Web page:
In this study, we evaluated the hemostatic efficacy of the CHM compared to FloSeal® via incision of heart and cardiac vessels in a porcine model.
Animals and anesthetic procedure
The study was reviewed and approved by the Institutional Animal Care and Use Committee of Samsung Medical Center (Seoul, Republic of Korea), and the experiments were performed in accordance with the Institute of Laboratory Animal Resources guidelines.
Two Yorkshire female pigs (39.6 and 40.8 kg, respectively) were premedicated with of 1.5 mg/kg of xylazine (Bayer Korea, Korea) and 10 mg/kg of ketamine (Yuhan, Korea) via intramuscular injection. After orotracheal intubation, the animals were ventilated and maintained under general anesthesia using isoflurane (Aesica Queenborough Ltd., UK).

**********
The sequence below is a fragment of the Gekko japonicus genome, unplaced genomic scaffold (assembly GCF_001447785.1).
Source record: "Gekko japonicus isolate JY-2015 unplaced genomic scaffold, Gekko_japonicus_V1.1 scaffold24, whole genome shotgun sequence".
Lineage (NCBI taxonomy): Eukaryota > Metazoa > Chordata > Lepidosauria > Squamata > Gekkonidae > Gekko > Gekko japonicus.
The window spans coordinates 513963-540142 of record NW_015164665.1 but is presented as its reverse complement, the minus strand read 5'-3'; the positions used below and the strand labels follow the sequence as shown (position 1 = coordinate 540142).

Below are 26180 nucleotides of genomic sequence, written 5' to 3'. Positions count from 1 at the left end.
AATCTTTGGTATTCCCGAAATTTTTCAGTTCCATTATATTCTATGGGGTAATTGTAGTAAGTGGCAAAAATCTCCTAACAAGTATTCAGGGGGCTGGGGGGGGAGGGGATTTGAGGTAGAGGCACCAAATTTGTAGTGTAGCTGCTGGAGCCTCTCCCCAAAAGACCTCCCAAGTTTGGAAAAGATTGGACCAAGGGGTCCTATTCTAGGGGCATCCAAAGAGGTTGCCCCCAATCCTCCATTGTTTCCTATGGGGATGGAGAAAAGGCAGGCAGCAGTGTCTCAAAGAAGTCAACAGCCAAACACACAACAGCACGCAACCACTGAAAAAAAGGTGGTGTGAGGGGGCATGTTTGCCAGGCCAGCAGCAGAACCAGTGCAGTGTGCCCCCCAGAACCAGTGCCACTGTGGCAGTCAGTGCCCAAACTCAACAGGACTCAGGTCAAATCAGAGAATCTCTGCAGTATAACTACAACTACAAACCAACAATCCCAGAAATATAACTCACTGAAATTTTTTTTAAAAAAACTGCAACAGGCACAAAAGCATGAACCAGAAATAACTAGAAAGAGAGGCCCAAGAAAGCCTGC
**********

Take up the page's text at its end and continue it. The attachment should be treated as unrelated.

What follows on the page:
In this study, we compared a novel CHM (CollaStat®, Dalim Tissen Co. Ltd., Korea) with FloSeal®. CHM is a flowable, paste-like substance similar to FloSeal® or SurgiFlo®, and it is made using two syringes (syringe A and B). Syringe A contains atelocollagen, thrombin, and mannitol. Syringe B contains calcium chloride solution. This novel CHM can be prepared using a simple procedure that involves syringe locking and mixing, which does not require a time-consuming thrombin reconstitution process (Figure 1).
Scanning electron microscopy (SEM) of hemostatic agents